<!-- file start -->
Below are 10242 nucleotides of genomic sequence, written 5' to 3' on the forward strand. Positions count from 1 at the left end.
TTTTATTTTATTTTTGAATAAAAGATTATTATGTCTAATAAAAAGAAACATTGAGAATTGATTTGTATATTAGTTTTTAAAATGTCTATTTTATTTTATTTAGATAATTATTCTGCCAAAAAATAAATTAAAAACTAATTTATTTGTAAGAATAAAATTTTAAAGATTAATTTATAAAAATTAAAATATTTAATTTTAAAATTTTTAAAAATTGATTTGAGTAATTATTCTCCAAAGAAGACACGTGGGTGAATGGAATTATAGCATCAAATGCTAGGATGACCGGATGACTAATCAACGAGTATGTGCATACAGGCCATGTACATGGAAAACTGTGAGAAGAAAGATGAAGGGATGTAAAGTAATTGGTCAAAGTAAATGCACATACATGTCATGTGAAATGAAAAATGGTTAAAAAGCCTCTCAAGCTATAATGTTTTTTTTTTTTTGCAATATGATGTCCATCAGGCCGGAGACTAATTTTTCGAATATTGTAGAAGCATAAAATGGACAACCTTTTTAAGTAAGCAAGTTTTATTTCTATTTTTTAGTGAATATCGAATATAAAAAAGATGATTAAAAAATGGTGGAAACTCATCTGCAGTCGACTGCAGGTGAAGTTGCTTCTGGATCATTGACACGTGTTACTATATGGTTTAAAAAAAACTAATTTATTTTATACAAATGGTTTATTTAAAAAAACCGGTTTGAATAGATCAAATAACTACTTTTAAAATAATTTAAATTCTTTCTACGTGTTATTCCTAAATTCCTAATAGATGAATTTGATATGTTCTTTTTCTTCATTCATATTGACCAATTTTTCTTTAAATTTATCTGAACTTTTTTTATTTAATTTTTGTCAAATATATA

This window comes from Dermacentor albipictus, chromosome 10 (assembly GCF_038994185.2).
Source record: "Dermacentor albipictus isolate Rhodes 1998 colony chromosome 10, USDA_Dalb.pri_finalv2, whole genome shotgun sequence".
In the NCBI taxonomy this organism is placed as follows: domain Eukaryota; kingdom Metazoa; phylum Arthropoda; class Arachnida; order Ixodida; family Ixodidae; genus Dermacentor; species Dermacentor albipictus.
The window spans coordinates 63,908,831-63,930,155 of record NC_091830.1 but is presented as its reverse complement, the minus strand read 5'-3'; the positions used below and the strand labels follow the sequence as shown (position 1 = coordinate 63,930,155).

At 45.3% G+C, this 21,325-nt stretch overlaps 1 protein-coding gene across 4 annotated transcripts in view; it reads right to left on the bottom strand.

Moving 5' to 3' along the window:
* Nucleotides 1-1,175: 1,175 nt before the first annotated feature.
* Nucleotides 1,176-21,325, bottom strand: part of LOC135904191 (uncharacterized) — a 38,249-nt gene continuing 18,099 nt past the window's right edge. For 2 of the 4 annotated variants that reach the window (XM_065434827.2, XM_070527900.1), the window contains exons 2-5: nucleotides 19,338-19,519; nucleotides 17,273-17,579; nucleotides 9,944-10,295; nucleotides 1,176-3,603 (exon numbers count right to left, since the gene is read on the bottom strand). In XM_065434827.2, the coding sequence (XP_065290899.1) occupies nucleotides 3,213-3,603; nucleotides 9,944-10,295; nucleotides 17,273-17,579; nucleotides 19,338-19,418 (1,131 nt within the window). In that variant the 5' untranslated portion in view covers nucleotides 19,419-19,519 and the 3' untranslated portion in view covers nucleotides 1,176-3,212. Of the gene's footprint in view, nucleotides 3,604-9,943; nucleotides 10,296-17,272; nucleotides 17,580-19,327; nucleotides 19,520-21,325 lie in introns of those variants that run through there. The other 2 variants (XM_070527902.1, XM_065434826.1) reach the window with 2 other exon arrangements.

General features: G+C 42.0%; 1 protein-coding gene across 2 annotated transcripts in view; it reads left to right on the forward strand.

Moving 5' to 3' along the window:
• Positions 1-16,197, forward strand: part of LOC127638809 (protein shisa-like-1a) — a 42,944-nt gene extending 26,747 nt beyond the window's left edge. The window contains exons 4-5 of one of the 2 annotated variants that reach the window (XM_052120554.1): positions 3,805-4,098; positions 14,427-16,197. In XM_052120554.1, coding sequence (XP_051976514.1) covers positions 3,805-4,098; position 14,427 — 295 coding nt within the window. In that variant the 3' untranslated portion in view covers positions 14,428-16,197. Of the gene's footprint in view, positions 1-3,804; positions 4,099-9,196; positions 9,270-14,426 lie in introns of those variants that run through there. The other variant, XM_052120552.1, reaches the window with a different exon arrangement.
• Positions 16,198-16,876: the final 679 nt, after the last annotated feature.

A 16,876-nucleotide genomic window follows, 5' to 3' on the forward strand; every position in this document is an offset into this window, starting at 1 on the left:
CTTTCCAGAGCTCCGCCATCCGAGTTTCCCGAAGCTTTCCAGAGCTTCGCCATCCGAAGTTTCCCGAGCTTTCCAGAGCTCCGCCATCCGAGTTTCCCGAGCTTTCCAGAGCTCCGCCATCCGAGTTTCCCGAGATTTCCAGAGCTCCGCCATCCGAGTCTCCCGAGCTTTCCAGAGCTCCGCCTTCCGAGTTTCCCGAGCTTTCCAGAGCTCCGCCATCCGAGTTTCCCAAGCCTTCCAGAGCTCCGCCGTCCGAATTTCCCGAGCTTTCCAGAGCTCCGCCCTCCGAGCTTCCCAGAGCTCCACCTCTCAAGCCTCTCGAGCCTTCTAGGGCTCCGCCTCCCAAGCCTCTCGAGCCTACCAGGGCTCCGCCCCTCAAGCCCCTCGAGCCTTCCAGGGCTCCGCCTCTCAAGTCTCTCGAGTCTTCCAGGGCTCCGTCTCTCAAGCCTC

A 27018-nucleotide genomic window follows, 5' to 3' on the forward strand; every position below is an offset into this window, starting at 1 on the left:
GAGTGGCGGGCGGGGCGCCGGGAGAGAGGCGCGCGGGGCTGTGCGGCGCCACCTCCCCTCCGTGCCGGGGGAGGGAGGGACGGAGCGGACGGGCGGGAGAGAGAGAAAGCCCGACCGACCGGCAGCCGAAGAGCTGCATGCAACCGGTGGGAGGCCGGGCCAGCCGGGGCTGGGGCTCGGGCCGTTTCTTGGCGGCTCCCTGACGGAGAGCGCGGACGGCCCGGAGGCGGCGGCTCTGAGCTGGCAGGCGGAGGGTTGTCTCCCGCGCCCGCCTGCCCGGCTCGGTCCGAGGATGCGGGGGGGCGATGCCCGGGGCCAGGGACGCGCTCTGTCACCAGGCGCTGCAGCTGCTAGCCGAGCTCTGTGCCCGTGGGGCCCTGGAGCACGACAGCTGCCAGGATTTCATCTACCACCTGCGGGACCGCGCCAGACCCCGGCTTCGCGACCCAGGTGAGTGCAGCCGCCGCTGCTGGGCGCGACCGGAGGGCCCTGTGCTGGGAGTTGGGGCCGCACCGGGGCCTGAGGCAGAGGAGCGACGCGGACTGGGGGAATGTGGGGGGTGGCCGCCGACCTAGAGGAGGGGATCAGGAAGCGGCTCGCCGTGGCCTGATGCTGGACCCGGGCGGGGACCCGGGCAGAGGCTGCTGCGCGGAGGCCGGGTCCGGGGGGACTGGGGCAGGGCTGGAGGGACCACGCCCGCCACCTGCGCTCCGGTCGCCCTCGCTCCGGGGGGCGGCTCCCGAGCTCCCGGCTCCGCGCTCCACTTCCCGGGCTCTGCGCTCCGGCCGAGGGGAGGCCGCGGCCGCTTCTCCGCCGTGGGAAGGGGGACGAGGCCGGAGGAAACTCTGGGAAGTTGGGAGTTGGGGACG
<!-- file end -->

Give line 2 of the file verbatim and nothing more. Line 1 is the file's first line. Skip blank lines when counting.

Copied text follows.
TTTTATTTTATTTTTGAATAAAAGATTATTATGTCTAATAAAAAGAAACATTGAGAATTGATTTGTATATTAGTTTTTAAAATGTCTATTTTATTTTATTTAGATAATTATTCTGCCAAAAAATAAATTAAAAACTAATTTATTTGTAAGAATAAAATTTTAAAGATTAATTTATAAAAATTAAAATATTTAATTTTAAAATTTTTAAAAATTGATTTGAGTAATTATTCTCCAAAGAAGACACGTGGGTGAATGGAATTATAGCATCAAATGCTAGGATGACCGGATGACTAATCAACGAGTATGTGCATACAGGCCATGTACATGGAAAACTGTGAGAAGAAAGATGAAGGGATGTAAAGTAATTGGTCAAAGTAAATGCACATACATGTCATGTGAAATGAAAAATGGTTAAAAAGCCTCTCAAGCTATAATGTTTTTTTTTTTTTGCAATATGATGTCCATCAGGCCGGAGACTAATTTTTCGAATATTGTAGAAGCATAAAATGGACAACCTTTTTAAGTAAGCAAGTTTTATTTCTATTTTTTAGTGAATATCGAATATAAAAAAGATGATTAAAAAATGGTGGAAACTCATCTGCAGTCGACTGCAGGTGAAGTTGCTTCTGGATCATTGACACGTGTTACTATATGGTTTAAAAAAAACTAATTTATTTTATACAAATGGTTTATTTAAAAAAACCGGTTTGAATAGATCAAATAACTACTTTTAAAATAATTTAAATTCTTTCTACGTGTTATTCCTAAATTCCTAATAGATGAATTTGATATGTTCTTTTTCTTCATTCATATTGACCAATTTTTCTTTAAATTTATCTGAACTTTTTTTATTTAATTTTTGTCAAATATATA